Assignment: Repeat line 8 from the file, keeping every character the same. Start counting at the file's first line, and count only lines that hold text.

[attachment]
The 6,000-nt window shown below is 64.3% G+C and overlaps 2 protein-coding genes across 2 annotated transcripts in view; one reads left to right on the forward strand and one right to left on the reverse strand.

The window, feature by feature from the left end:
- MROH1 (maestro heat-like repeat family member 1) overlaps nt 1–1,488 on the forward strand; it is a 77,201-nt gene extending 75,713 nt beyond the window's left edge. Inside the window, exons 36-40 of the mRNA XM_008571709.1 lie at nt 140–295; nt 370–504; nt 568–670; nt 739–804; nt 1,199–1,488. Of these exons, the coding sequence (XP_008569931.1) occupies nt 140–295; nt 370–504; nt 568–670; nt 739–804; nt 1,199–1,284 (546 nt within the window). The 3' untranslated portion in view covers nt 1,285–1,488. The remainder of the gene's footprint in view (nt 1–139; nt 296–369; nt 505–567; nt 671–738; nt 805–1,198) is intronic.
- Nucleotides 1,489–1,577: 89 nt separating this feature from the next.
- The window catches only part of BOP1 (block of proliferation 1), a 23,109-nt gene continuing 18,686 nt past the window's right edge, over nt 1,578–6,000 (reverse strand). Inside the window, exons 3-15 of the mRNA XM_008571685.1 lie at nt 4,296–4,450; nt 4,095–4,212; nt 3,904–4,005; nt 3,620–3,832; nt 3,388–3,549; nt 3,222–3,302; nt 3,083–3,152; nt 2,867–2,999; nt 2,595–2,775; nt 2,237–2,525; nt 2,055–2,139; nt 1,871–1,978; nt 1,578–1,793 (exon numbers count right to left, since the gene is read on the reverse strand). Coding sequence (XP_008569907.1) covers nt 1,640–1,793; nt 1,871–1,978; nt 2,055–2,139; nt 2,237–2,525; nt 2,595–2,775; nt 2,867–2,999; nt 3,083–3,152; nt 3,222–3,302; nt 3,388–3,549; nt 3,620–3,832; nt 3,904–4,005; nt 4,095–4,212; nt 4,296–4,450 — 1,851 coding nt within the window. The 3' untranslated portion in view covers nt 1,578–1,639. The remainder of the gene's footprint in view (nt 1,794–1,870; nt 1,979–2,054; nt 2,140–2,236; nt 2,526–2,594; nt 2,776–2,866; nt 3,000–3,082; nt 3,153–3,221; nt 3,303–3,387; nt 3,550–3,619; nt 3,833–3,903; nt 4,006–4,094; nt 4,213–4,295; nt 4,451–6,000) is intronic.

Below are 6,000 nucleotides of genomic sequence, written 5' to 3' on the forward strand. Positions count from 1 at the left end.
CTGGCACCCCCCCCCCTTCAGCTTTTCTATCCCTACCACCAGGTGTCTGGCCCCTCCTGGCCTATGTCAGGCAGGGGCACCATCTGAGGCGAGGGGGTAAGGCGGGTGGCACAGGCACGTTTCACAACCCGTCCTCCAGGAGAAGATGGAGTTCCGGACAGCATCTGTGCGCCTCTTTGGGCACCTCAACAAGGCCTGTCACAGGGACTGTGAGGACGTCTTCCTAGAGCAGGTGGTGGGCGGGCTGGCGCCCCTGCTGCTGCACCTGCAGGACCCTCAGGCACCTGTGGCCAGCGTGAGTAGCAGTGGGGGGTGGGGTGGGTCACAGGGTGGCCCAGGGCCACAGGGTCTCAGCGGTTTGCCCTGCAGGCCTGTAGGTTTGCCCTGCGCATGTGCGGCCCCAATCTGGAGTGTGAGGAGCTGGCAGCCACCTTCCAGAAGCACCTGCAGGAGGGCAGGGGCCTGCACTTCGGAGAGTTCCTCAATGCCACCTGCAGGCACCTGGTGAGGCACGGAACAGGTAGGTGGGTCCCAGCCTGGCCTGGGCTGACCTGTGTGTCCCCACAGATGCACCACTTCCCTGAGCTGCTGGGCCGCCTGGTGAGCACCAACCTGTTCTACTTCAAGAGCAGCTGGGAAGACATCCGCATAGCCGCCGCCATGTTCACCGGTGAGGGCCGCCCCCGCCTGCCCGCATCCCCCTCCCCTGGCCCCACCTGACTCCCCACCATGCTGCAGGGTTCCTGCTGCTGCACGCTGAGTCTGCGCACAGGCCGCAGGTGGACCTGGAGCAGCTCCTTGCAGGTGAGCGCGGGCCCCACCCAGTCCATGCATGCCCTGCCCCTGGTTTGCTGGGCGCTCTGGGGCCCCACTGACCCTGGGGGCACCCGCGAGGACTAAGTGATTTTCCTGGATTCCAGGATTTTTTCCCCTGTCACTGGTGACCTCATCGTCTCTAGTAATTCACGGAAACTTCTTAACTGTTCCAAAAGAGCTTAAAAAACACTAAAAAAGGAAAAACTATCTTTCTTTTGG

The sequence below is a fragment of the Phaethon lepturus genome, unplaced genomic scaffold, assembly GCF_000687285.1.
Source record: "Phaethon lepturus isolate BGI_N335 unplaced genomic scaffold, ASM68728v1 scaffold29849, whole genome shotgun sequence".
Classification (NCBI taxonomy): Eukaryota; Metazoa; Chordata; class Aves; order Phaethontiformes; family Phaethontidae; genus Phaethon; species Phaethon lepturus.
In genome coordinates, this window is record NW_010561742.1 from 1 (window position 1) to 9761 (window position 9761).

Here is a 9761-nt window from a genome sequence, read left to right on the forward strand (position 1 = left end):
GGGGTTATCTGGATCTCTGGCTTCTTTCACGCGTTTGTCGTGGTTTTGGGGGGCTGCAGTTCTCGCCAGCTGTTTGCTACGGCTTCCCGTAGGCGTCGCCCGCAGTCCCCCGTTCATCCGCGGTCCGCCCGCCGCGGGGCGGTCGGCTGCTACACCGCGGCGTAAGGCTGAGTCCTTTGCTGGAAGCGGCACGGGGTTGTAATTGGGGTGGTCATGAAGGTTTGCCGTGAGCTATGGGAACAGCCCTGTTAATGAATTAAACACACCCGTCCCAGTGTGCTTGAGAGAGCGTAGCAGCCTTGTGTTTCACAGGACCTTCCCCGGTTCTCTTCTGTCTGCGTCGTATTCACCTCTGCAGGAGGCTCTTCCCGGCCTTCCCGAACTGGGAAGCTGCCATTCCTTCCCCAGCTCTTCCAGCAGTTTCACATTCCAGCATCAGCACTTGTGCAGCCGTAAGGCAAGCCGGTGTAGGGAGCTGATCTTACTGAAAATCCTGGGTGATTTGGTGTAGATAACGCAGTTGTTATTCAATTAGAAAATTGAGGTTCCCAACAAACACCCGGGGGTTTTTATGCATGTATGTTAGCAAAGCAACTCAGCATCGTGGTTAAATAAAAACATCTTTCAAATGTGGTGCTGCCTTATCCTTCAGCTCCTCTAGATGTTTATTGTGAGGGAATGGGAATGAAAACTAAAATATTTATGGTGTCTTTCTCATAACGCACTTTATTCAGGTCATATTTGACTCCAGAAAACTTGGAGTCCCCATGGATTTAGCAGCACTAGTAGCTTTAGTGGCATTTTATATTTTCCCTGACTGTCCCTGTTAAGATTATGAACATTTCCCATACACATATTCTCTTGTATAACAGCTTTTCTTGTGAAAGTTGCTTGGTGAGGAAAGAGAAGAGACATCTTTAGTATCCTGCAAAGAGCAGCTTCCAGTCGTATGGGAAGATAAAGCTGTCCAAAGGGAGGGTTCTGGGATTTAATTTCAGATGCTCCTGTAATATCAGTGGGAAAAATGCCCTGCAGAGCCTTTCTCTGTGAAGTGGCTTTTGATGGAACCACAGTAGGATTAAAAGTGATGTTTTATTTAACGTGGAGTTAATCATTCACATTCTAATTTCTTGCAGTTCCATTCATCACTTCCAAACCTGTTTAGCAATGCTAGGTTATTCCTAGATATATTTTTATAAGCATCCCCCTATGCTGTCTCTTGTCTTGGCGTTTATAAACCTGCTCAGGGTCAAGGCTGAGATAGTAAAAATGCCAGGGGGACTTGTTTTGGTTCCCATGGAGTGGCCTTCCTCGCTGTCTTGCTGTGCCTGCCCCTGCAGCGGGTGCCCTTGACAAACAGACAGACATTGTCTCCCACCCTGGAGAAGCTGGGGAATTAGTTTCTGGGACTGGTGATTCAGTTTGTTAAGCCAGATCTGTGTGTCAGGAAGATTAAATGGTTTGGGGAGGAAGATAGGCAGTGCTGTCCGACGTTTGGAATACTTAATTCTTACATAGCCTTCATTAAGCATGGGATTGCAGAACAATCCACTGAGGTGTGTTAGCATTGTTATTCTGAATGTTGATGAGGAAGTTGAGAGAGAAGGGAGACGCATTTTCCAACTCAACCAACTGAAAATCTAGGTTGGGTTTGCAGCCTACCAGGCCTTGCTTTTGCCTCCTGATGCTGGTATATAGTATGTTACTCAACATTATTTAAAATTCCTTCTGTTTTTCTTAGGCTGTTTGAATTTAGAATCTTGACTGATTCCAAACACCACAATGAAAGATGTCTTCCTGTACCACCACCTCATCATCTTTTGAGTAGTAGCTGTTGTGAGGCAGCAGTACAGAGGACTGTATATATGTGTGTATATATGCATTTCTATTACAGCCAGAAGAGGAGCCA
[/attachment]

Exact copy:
The sequence below is a fragment of the Phaethon lepturus genome, unplaced genomic scaffold, assembly GCF_000687285.1.